Postcard prose - Issue 03 | February 2009

Wanderlust

by Janice D. Soderling

I thrill to the sight of docked freighters, their decks filled with timber or containers, ready to lift anchor and glide out to the open seas. I love waiting in run-down bus stations, watching as people meet and embrace, part with tears.

As a kid, I lay listening to the mournful whistle of freight trains hauling through the night. When I get big, I would tell the darkness, I’ll hop an old boxcar. I wanted to be a tramp, a wanderer, a rover with a stick on my shoulder and, tied to the end of it, a red kerchief with a pair of clean panties, a couple of books and some food. I had never seen a body of water bigger than Johnson’s pond, but like an old seadog stranded ashore, I muttered with Masefield,  I must down to the seas again, to the lonely sea and the sky.

One Christmas I got a pink plastic purse and a lockable, tin globe-bank, with a coin slot that sliced across Canada.  I would sooner have died than priss around with a pink purse, and I quickly lost the bank key, but I memorized the name of every thread-thin river, every dot that was a South Sea island.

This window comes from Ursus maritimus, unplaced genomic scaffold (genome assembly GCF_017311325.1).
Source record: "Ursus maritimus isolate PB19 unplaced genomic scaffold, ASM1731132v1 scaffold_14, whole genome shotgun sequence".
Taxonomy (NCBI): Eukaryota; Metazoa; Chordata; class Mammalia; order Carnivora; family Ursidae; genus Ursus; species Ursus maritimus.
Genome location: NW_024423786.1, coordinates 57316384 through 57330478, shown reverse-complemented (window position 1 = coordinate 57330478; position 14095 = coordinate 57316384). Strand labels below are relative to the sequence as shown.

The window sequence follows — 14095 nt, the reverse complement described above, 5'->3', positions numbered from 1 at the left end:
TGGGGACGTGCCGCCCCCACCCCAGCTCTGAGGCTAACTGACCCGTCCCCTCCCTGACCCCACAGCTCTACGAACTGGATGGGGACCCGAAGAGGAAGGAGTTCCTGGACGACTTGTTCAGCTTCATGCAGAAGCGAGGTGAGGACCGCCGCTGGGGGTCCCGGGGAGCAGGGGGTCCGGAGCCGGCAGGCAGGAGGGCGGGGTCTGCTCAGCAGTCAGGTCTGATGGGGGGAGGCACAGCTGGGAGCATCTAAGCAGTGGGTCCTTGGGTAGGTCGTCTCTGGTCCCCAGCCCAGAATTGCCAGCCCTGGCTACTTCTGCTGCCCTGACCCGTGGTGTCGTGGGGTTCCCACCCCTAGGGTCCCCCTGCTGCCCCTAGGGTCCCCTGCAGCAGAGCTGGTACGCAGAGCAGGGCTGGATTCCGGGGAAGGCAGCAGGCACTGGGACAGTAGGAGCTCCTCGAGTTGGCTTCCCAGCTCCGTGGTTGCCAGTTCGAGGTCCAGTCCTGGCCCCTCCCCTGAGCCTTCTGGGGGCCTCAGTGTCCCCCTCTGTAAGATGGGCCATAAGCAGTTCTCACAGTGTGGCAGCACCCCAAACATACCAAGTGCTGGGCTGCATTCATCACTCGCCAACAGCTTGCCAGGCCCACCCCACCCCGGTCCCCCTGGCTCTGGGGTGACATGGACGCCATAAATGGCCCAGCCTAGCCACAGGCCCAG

Now, in a rattletrap, half-empty lkarbus, pulling out of Agadir, I close my book and still my hunger with dates and cheese, a bottle of water. A young father across the aisle holds his son close, caresses the boy’s brow and cheeks. The man points out the window into the flat Moroccan landscape, naming things: goat, donkey, house, palm tree, flamingo, camel. The child repeats each word after the father, and they laugh softly. Something like a freight train hauls along the tracks of my heart.

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